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Looming EPC deadline is unrealistic

Anna Clare Harper – one of Britain’s leading residential property experts – says landlords will struggle to hit new eco-targets

Landlords will be barred from letting properties from 2028 unless they achieve an Energy Performance Certificate (EPC) rating of C under new eco-rules. Those who fail face a £30,000 fine as part of the Government’s push to achieve Net Zero by 2050 but there are fears the deadline is unattainable.

“Upgrading private rental homes to EPC C by 2028 becomes less realistic with every passing day,” says retrofit expert Anna Clare Harper. “Landlords will not increase their effort substantially unless there is greater certainty around what needs to be done and by when.”

There are 5 million private rental properties across England and Wales. Around two thirds have an EPC rating below C which means 3.4 million properties across the country have yet to hit the target. 

The situation is slightly better in London where 41% of rental properties (around 424,260 homes) have an EPC rating of C or above. However, the size of London’s rental market means it would cost a whopping £4.7 billion to upgrade the remaining 59%.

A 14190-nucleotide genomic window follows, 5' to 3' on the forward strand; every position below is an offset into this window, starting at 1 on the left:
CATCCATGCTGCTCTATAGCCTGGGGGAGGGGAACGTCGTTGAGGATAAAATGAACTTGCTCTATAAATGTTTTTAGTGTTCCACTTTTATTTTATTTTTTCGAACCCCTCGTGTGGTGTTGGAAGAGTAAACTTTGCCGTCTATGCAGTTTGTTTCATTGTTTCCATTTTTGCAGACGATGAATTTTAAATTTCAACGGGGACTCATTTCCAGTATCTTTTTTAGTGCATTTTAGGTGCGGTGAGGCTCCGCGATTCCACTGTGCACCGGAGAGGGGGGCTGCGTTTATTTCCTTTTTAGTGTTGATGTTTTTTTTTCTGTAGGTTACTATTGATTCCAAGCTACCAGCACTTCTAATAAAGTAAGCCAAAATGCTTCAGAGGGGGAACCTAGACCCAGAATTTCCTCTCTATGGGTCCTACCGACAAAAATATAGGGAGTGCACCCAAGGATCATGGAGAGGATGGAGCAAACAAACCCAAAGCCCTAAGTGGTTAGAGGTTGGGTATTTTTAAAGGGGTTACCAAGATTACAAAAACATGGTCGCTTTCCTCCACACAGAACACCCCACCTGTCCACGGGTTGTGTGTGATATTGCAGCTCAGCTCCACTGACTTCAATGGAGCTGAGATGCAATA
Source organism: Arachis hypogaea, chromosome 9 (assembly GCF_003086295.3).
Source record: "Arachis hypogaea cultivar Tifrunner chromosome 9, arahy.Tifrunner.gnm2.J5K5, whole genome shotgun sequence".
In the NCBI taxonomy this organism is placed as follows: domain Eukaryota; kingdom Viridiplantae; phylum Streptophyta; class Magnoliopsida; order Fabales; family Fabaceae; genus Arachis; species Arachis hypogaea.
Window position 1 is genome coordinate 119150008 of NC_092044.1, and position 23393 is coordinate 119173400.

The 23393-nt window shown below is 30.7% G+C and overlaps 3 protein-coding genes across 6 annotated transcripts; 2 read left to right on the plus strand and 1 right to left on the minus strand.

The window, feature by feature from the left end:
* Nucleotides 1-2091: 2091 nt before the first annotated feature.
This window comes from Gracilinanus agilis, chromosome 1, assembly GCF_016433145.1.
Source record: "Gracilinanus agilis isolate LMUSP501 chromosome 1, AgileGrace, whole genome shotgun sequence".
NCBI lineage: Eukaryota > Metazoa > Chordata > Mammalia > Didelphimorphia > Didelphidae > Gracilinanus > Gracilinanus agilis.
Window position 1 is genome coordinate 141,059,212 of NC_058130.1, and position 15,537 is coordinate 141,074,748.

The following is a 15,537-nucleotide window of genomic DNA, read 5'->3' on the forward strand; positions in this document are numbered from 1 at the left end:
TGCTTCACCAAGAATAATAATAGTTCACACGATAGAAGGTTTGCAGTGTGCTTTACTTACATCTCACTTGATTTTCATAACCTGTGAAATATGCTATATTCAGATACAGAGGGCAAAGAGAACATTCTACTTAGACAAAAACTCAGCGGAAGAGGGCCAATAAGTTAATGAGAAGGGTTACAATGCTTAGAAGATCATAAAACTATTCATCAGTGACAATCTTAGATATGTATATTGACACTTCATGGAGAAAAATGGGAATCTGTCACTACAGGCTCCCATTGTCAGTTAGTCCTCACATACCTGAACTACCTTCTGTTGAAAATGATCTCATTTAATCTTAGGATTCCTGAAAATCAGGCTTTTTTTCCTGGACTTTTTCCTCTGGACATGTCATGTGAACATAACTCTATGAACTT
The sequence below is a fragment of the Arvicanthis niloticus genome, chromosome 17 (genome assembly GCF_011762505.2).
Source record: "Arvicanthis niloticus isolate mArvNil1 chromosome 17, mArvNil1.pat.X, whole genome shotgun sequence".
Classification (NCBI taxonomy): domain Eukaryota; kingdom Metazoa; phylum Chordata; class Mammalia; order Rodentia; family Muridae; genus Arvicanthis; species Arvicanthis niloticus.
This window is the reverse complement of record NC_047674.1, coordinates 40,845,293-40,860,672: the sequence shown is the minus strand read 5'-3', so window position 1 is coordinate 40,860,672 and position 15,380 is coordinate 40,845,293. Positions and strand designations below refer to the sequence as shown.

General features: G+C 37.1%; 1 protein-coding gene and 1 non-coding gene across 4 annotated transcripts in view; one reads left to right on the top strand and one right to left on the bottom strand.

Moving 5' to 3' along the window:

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The scale of the problem

Retrofitting rentals to a rating of C or above typically involves significant works such as secondary glazing, wall insulation, draught-proofing, heat pumps and solar panels. Many landlords remain reluctant to commit to these steps due to the significant costs, the displacement of tenants during works and fears that insulating, draught-proofing and secondary glazing could cause condensation, mould and poor air quality.

Two in three landlords could be forced to sell up in the next five years because they are unable or unwilling to hit the target, according to a survey by the Mortgage Advice Bureau. There are also concerns that landlords who do manage to upgrade properties will pass the costs on to tenants already paying sky-high rents caused by a shortage in rental properties and increased cost pressures on landlords.